If you are a parent and you’re reading this, I am honored. I am honored because I am not a parent myself. So who am I to write about this topic? Well let’s just say that growing up as a pastor’s kid, being a pastor myself, and being married to a woman who worked with children for years, gave me some pretty good insight into parenting.
It’s hard to ignore the patterns and it’s also hard to ignore what Scripture says about parenting. So I have put together 5 lessons I have learned about parenting through my own experience as a child myself, counseling and observing other families in ministry, and simply learning about the subject from school and reading. I have broken it up into two blogs. Let’s go through the first three lessons.
1. Consistency is everything
Parents, remember that your children notice everything you do. It sticks with them till the day they die. If you want them to learn how to be an honest person, then you must be an honest person. If you want them to prioritize going to church, then you must prioritize going to church. When you argue with your spouse, they need to see how you argue because if you expect them to apologize to the boy at school, they’ll expect you to apologize to your spouse.
Your children will be an exact replica of you. I see my dad in myself more and more as I get older. From the things he says to hand movements when he speaks, it’s incredible to see how similar I am to my dad. We already know this will happen, so parents, let’s do our children a favor and give them something beautiful to imitate. You can tell them how to be kind all of your life, but until they see you be kind to others, those words will be meaningless. You can tell them the importance of giving and tithing at church, but until they see you take 10% out of your paycheck, put it in the envelope, and place it in the offering plate, they won’t believe you think it’s important. Be consistent and be an example!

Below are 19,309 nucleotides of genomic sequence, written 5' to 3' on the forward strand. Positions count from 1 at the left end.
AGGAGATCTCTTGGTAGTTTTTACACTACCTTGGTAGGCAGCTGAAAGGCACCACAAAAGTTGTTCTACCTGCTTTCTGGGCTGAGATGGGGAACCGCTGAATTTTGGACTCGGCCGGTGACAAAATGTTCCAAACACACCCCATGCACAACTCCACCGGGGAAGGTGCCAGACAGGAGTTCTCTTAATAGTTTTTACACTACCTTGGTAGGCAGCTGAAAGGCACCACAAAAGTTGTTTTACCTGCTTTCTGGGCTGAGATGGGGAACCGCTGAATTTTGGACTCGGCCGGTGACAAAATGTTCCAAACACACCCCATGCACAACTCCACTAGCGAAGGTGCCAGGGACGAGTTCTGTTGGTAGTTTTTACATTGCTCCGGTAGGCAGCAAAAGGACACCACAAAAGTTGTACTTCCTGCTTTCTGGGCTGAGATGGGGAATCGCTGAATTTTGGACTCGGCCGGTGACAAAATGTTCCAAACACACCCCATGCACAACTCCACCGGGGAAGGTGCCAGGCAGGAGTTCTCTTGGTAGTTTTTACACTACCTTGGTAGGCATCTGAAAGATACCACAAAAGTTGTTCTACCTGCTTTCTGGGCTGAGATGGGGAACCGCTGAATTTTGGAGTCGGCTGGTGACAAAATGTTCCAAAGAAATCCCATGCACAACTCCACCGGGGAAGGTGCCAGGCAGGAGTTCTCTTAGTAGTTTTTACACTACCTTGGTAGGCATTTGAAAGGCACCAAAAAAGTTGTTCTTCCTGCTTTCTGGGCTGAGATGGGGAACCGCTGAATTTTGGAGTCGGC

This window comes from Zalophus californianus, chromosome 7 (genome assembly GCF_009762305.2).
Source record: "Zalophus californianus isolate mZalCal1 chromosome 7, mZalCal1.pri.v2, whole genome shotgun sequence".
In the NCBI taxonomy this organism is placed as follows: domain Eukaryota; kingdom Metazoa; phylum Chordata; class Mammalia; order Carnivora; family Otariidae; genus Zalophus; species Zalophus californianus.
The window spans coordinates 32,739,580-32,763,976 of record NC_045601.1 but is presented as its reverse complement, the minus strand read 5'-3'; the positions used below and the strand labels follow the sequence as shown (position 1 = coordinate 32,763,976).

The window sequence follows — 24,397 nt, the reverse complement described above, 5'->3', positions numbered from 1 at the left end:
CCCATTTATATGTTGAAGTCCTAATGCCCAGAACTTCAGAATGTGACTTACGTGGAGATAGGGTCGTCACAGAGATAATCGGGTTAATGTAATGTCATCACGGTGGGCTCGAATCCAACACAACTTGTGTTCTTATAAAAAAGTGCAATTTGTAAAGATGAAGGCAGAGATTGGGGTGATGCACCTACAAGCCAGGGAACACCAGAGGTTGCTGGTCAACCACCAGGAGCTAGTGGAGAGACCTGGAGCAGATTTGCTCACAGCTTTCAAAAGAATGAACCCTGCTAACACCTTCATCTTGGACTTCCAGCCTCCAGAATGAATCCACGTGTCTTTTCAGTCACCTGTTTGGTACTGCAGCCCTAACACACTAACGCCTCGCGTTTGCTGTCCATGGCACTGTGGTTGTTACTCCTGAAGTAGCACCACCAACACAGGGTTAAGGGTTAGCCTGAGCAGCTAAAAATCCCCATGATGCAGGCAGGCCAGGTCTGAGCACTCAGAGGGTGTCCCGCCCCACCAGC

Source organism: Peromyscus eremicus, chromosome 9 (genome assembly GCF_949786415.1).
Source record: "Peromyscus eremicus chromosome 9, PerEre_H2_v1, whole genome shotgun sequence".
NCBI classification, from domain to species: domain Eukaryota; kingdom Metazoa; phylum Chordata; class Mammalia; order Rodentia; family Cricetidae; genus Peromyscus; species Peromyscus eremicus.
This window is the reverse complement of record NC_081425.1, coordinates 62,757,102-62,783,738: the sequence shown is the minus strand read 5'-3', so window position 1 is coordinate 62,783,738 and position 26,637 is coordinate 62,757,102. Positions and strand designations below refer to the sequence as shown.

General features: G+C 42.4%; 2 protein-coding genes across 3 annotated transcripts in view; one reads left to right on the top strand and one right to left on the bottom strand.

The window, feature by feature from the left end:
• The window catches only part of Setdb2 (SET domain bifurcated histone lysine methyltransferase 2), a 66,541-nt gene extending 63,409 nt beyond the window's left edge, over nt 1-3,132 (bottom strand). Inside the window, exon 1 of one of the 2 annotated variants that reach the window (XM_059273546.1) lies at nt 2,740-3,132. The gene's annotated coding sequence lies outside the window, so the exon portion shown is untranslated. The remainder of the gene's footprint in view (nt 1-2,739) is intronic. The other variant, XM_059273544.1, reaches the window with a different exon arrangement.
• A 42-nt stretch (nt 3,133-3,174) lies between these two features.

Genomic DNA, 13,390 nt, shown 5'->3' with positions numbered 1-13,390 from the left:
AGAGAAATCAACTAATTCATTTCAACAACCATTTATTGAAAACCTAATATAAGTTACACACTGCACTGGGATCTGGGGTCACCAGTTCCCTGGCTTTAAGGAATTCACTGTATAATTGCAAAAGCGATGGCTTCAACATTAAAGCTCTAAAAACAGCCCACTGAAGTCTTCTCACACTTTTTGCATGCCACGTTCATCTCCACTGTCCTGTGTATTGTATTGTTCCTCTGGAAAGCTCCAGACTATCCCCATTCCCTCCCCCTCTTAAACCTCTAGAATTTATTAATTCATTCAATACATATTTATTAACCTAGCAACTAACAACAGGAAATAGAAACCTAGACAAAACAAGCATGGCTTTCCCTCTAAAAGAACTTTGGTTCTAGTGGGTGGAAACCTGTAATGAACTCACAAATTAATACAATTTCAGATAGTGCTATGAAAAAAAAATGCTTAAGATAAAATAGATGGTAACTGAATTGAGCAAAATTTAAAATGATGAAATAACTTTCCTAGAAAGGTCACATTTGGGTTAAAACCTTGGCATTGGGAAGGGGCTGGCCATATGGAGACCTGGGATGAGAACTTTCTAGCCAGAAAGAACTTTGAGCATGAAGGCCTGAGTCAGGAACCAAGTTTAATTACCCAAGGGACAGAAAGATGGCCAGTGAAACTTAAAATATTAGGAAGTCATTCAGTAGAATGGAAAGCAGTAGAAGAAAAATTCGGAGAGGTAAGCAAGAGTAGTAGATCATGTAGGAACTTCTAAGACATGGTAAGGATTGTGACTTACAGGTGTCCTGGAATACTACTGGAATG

This doesn’t only apply to how we live our lives. It applies to discipline as well. So now we go onto the next lesson.
2. Spanking works wonders
My dad would spank us with a leather belt when we were kids. It hurt but we never forgot it. Spanking is not the same as physical abuse. Proverbs 23:13 says, “Don’t fail to discipline your children. The rod of punishment won’t kill them” (NLT). It needs to hurt just enough for the child to understand that if it happens again, they’ll know what’s coming.
My dad never spanked us out of anger. If he was angry, he would wait until he cooled down. He would spank us (number of lashes with the belt depended on how bad we were), let us cry, and then later returned to our room. He would ask, “Do you know why daddy spanked you?” Through gasps, tears, and groans we would respond with something like, “B-b-b-because you t-t-t-told us not to run in the g-g-grocery store and we did.” Then he would respond with, “Do you know that daddy loves you?” We would nod our heads, still crying, as he prayed with us and kissed us. This is a beautiful picture of a loving parent.
My mom, on the other hand, felt sorry for us. She was and still is a rock star mom but when she spanked us, she did it ever so lightly that we had to pretend to cry just so she could stop. Guess which parent was more respected? Guess which parent we listened to more? My dad. We never talked back to our dad but with my mom, ehh…it’s just mom. We still loved her but we definitely gave her a harder time.